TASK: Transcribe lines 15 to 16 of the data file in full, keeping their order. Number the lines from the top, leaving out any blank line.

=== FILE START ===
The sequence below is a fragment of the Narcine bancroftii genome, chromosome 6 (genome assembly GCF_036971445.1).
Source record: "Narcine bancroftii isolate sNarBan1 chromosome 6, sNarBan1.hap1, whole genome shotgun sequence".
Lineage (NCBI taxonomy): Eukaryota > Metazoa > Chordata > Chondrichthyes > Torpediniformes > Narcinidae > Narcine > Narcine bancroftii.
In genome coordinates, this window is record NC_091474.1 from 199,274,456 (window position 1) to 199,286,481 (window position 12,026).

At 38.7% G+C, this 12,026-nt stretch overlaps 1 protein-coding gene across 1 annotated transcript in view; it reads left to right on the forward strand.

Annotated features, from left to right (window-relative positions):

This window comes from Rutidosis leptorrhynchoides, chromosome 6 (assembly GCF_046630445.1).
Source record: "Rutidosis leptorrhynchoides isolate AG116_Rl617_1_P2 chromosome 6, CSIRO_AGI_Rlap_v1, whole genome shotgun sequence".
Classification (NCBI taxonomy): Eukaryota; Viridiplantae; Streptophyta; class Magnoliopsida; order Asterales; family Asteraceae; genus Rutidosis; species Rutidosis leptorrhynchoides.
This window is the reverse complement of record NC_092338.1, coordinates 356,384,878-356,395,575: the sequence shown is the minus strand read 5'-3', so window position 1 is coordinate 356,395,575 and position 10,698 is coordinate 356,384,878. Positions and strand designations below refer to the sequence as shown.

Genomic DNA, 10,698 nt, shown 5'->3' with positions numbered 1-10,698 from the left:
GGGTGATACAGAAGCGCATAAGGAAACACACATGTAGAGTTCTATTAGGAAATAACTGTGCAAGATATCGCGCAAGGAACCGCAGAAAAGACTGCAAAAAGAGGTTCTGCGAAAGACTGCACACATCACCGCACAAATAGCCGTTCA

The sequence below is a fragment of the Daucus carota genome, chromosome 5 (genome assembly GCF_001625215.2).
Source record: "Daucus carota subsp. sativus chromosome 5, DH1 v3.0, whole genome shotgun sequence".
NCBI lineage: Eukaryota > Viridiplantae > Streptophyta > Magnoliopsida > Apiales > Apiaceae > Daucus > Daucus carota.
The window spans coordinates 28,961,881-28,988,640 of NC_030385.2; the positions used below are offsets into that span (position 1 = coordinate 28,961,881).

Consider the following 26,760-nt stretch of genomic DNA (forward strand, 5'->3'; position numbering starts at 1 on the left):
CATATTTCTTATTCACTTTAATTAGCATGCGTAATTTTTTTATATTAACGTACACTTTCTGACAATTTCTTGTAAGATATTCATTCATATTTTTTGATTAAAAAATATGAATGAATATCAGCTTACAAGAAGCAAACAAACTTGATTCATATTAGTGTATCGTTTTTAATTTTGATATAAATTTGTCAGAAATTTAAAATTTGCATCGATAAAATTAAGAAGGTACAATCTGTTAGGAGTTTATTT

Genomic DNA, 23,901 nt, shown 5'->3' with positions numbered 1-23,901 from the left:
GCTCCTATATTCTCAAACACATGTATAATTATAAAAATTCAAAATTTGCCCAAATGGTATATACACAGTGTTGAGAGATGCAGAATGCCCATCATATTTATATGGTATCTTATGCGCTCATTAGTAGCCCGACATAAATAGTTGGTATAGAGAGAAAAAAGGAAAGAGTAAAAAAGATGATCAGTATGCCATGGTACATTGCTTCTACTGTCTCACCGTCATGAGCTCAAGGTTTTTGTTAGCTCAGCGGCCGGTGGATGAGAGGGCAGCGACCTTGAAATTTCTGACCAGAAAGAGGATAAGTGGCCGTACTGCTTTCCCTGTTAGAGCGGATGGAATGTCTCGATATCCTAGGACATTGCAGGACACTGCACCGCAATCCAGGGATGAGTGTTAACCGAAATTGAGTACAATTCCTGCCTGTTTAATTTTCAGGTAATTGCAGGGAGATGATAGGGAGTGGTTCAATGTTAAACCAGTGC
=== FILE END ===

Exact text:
NCBI lineage: Eukaryota > Viridiplantae > Streptophyta > Magnoliopsida > Apiales > Apiaceae > Daucus > Daucus carota.
The window spans coordinates 28,961,881-28,988,640 of NC_030385.2; the positions used below are offsets into that span (position 1 = coordinate 28,961,881).